- Harmful thoughts: Your friend may say she has thoughts of harming herself or the baby
- Anxiety symptoms: Constant worrying, panic, irritability, restlessness, or feeling something terrible is about to happen.
Symptoms and signs can show up within 2-4 weeks of giving birth or months later. They might last up to a year in some cases. Regardless of how long PPD symptoms last, trouble coping can lead to other issues, such as medication misuse, substance abuse, anxiety disorders, or Major Depressive Disorder (MDD).
How to Help Someone with Postnatal Depression
There are several ways you can help and support your friend during this mental health crisis. The goal is to get her to take steps to manage the symptoms and recover. But first, be careful to broach the topic in a way that makes her comfortable sharing how she feels. She may divulge information or symptoms that are not obvious to a layperson. You can then provide support by:
- Telling your friend you’ve noticed some PPD signs
- Actively listening while remaining compassionate and non-judgmental
- Assuring her that PPD affects many moms but is treatable
- Reassuring her that she’s strong and resilient and can get through this with the right help
- Explaining the importance of treatment and encouraging her to seek help if she feels unable to cope on her own
- Encouraging her to seek emergency care if she has severe symptoms or thoughts of harming herself or her baby
- Asking her to consider self-care, e.g., eating healthy, exercising, taking a break, getting quality sleep, and staying socially connected
- Offering your help and reassuring your friend that you’re there for her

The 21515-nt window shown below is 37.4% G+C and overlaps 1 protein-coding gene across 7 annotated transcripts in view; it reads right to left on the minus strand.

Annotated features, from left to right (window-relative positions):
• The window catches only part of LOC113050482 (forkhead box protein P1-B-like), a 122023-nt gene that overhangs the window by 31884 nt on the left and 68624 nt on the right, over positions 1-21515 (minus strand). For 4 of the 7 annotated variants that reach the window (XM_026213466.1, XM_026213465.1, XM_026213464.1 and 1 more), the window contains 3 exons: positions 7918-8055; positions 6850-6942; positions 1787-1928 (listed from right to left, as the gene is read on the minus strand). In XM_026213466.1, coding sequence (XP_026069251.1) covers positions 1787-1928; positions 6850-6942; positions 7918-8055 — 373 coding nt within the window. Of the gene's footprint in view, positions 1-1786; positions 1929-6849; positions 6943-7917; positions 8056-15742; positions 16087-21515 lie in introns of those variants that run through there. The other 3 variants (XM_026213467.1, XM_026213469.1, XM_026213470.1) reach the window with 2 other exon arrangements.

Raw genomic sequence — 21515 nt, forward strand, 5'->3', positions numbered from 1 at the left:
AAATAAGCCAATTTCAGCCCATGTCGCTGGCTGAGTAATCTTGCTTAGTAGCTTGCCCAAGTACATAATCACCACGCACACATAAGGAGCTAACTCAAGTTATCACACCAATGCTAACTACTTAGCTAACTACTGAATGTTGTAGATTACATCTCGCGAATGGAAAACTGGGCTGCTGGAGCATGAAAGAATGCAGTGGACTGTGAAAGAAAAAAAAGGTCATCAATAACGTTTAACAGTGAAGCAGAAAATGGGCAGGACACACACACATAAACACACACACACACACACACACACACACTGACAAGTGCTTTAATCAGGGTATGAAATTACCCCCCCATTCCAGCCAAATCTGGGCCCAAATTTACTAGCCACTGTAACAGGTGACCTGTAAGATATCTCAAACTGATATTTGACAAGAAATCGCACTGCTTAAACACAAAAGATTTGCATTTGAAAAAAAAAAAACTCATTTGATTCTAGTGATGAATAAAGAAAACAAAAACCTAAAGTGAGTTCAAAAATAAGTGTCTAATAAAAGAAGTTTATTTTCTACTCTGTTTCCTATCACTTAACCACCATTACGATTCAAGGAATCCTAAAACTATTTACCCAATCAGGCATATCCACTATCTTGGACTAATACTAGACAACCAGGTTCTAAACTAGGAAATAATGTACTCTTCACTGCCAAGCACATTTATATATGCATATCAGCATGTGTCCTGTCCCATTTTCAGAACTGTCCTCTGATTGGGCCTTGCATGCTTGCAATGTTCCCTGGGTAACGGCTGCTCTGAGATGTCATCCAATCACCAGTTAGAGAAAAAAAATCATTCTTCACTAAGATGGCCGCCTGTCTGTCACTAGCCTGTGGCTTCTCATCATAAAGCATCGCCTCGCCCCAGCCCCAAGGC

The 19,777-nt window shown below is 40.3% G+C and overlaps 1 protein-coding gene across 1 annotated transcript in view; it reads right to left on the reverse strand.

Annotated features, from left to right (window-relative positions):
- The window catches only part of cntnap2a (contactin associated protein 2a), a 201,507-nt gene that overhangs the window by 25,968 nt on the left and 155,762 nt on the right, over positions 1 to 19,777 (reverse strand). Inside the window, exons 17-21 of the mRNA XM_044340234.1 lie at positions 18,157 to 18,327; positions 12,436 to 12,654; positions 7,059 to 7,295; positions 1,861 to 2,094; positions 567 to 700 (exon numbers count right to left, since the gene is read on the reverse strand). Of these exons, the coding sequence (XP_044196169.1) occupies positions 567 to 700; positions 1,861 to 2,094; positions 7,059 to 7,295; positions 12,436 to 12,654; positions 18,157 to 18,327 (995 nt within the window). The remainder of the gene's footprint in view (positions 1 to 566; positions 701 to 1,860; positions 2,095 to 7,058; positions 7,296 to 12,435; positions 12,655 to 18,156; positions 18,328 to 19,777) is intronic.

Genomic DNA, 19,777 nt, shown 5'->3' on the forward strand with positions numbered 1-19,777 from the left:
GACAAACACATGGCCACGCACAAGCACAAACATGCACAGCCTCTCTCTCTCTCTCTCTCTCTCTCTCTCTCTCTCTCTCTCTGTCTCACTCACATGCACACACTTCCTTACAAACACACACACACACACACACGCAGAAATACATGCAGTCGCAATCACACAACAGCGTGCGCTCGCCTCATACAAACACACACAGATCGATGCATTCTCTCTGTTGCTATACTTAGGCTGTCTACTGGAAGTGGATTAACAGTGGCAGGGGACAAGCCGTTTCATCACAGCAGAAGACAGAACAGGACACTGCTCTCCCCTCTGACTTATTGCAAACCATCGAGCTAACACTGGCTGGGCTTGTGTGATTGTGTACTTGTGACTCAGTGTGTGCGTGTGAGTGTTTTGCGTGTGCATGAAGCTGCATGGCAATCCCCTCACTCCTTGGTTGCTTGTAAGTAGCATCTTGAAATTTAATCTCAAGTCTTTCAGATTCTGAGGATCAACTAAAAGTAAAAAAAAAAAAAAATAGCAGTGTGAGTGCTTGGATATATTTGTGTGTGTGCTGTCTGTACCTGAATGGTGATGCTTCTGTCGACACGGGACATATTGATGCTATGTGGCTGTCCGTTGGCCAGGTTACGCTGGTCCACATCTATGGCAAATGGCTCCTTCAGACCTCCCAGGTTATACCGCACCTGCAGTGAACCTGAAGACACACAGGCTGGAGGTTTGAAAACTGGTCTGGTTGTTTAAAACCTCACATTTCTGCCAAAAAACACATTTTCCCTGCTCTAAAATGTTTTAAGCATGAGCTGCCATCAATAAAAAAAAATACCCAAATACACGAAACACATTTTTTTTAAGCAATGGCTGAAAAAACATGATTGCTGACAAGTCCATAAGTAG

- Supporting her decision but being ready to seek professional help on her behalf
There are a variety of organizations and hotlines that are set up to help people with depression can link mothers to help resources, including these:
- Substance Abuse and Mental Health Services Administration (SAMHSA)/National Helpline 800-662-HELP (4357)
- Postpartum Support International (PSI) (Call 800-944-4733)
- National Suicide Prevention Lifeline (Call 800-273-8255)
- American Psychological Association (APA) Crisis Help Center
Treatment for PPD
PPD is a complex illness that needs to be properly diagnosed through a medical and psychiatric evaluation. Treatment includes anti-depressant and anti-anxiety medication and mental health therapy. Cognitive-behavioral therapy is a traditional treatment that provides coping strategies to help mothers manage depression symptoms.
Self-care, taking advantage of available resources, and treatment help to shorten PPD duration.
Postpartum depression can happen to any mom. Early detection and treatment help prevent the harmful consequences mother and child face. Luckily, your friend has you by her side. With treatment, coping strategies, and support from loved ones, she can begin to truly experience the joys of motherhood.
ncbi.nlm.nih.gov – Postpartum Depression
sunshinebehavioralhealth.com – A Guide to Managing Postpartum Depression (PPD)
ncbi.nlm.nih.gov – Association Between Sleep Quality and Postpartum Depression
ncbi.nlm.nih.gov – Postpartum Substance Use and Depressive Symptoms: A Review
ncbi.nlm.nih.gov – Consequences of Maternal Postpartum Depression: A Systematic Review of Maternal and Infant Outcomes
academic.oup.com – Maternal Depression and Child Development
jamanetwork.com – Onset Timing, Thoughts of Self-harm, and Diagnoses in Postpartum Women With Screen-Positive Depression Findings
nhs.uk – Postpartum psychosis
mass.gov – Postpartum Depression Resources for Mothers
apa.org – Crisis Hotlines and Resources